Gardening with Jennifer: Duck Tales, conclusion

Thursday, September 29, 2011

Concluding the story of duckings lost down a storm drain, a frantic mother duck, and helpful neighbors (did you miss part one?)

By Jennifer Rotermund

Mallards in the garden
A quick series of events unfolded over the next ten minutes. Unified in a single purpose, this strange man who approached me on the street and I worked together to exhaust every option we could think of for rescuing the chicks on our own. Other neighbors began appearing to offer their suggestions, someone affixed a large colander to a broomstick with duct tape in an attempt to scoop up the ducklings, and the female Mallard stood by us, quacking occasionally as she patiently watched us all work.

Grabbing his cell phone when it became quickly apparent that we needed more assistance, the man who approached me plunged through a series of phone calls that began with calling 911 (before I could stop him), involved a repeated and harried description of the situation (in which he kept using the word "chicklettes" in place of "ducklings") and finally ended with Animal Control responding faster than I've ever seen the SPD respond when called upon (...but we won't go there right now). 

Thank you Animal Control! 

Neighbors scattered, I went back to my gardening work and, checking in every so often, I noticed that Animal Control (two men in official uniforms with a truck containing all the proper tools for such a rescue) spent at least two hours carefully coaxing out to safety every last duckling and planning the location of their safe re-release at a large, nearby body of water.

The entire event was as humbling as it was comical and brought to view the plight of the wildlife that daily attempts to navigate their way along our streets and sidewalks, our gardens and greenbelts, scavenging for food, dodging cars and attempting to protect their young from disasters at every turn.

A wildlife friendly garden
from WOWTA tour
Almost every day, in my job, I have a conversation with someone about making their garden more "wildlife friendly" and obtaining certification for it as a wildlife sanctuary. Some times people ask me, "What's the point?" or "What benefit does it provide me to do that?" 

I'm always very polite to these people as I talk up the entertainment and education value of attracting a diversity of wildlife to their yard before I go on to extoll the praises of how low-maintenance a wildlife sanctuary can be.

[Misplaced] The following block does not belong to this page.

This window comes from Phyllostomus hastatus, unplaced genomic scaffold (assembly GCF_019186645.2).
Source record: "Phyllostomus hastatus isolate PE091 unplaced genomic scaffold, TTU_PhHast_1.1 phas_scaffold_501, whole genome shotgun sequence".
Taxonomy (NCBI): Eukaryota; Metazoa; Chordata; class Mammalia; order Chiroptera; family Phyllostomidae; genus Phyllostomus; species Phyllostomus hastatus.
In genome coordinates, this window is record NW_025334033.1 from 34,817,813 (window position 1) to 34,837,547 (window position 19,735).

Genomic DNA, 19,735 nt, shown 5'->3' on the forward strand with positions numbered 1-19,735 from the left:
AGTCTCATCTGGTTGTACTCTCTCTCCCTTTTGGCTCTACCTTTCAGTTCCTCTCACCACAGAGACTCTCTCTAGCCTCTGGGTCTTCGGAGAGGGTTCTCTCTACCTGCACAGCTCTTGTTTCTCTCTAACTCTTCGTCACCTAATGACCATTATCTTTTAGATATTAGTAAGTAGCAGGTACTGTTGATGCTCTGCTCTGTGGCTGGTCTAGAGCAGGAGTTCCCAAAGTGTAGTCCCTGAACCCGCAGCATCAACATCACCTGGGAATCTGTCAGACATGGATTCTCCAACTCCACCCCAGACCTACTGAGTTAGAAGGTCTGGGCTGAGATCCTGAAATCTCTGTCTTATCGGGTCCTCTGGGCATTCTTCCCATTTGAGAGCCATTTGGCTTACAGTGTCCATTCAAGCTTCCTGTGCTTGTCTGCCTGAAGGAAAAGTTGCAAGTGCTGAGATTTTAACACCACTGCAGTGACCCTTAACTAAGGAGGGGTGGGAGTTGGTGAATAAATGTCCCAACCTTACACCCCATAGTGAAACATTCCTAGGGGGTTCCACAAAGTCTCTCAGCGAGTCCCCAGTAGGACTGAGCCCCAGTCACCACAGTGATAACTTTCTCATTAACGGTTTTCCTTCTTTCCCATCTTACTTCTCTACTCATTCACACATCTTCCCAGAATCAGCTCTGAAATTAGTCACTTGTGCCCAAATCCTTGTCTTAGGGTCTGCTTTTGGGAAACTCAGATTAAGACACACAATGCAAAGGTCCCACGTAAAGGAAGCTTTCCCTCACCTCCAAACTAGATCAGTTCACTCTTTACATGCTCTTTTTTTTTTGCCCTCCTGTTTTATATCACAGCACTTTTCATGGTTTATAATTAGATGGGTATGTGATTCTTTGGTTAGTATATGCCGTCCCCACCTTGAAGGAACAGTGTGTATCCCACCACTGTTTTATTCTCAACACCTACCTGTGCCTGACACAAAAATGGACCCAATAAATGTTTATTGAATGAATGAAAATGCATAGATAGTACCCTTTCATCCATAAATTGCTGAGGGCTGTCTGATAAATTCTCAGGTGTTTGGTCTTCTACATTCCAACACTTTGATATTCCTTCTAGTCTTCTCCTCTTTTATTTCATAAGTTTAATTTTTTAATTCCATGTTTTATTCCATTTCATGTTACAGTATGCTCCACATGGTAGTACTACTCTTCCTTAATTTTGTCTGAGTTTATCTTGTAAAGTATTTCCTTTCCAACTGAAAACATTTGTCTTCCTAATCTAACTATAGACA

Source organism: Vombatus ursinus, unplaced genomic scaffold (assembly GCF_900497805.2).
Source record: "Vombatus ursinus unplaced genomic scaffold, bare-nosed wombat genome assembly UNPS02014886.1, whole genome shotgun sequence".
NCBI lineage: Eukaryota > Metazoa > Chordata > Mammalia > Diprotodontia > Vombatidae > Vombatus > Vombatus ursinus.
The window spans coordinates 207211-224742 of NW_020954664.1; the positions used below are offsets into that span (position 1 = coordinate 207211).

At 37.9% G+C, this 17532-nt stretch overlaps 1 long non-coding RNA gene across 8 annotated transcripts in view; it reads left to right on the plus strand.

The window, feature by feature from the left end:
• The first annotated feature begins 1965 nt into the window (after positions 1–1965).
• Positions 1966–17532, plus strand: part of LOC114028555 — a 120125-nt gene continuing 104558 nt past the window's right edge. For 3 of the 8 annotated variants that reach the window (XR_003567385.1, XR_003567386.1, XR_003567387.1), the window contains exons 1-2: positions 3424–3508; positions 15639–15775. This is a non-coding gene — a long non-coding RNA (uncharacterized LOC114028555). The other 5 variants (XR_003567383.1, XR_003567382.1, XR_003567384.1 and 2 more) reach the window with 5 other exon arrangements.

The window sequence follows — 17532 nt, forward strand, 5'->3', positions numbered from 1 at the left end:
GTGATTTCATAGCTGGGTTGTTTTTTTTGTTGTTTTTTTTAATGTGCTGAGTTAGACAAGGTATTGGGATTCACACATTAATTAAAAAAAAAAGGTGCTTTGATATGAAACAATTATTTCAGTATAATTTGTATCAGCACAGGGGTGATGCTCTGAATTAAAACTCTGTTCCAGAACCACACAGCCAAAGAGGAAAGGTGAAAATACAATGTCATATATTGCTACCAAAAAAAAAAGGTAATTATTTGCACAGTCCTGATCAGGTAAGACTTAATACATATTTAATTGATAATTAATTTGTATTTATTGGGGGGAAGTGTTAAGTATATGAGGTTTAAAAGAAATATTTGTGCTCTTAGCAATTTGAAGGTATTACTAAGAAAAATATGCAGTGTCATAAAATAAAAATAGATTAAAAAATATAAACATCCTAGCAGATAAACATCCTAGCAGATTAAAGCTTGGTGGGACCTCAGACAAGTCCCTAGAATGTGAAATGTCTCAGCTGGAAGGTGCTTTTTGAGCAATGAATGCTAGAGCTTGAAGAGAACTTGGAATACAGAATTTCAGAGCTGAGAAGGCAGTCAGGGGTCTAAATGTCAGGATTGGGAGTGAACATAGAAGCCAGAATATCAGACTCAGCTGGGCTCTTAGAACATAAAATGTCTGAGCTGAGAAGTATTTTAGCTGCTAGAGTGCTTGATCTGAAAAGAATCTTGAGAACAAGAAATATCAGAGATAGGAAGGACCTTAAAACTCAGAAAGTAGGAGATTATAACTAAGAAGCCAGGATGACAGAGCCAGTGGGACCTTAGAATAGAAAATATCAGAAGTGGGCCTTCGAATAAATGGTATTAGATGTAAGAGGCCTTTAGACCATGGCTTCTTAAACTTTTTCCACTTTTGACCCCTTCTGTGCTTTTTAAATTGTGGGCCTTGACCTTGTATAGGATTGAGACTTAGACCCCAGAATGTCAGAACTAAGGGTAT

If they're still listening at that point, its then that I dive into the deeper, richer conversation about the "bigger picture" - building green corridors for wildlife through cities and neighborhoods as well as the difference it can make to provide reliable food, water and shelter for local (all too often invisible) wildlife.

I've written many times about the basic ingredients of a wildlife-friendly garden. Christine Southwick, board member for the Puget Sound Bird Observatory and regular contributor to the Shoreline Area News also writes about these requirements in her column “For the Birds. The information is readily available and easy to initiate - Food, Water, Shelter, and a Place to Raise Young. A wealth of resources are available about this topic through the WA Department of Fish and Wildlife and the National Wildlife Federation. This is part of the very reason why Shoreline holds an annual "Where Our Wild Things Are" Backyard Habitat Tour.

From the WOWTA Tour
The thing to keep in mind is that a garden that invites and cares for wildlife is not a "perfect" garden - in the traditional sense - but is instead a deeply satisfying garden because it takes care of you, the environment and the wildlife (rather than you laboring or paying someone to labor non-stop over it). 
What I observe, but so rarely am able to talk about, is that despite (or perhaps because of) our fast paced, high tech lifestyles that seem bent on removing us from our contact with the natural world, that we yearn for more contact with nature and each other. 
I believe that we haven't yet forgotten that core connection between ourselves and all other forms of life on this planet. And I believe that many of us, because of that innate connection, when confronted with a particular situation, would care enough about wildlife to approach a complete stranger and ask for help.

Jennifer Rotermund is the owner of Gaiaceous Gardens (an urban farming and wildlife gardening business with a teaching garden/urban farm and certified wildlife habitat/ sanctuary located in Shoreline). She is certified by the National Wildlife Federation as a Habitat Steward and is a Docent with the Krukeberg Garden.


1 comments:

Joann Loos October 1, 2011 at 7:40 AM  

I had a similar experience in Eugene, OR. The babies were in the drain, and would disappear down the pipe when we approached. It turns out I do a fairly passable duck quack. One of my neighbors put a large fishing net (for getting trout out of the water) on the end of a stick. I'd quack to get the ducklings out where we could see them, and he'd scoop up a few. We did this several times and got all the babies out. It took Animal Control 4 hours to get there, so it was a good thing we didn't wait.

I also had my garden turned into a bird and butterfly sanctuary there. It was organic, and planted with local species. It turns out that the finches preferred my weeds over my landscaped areas LOL

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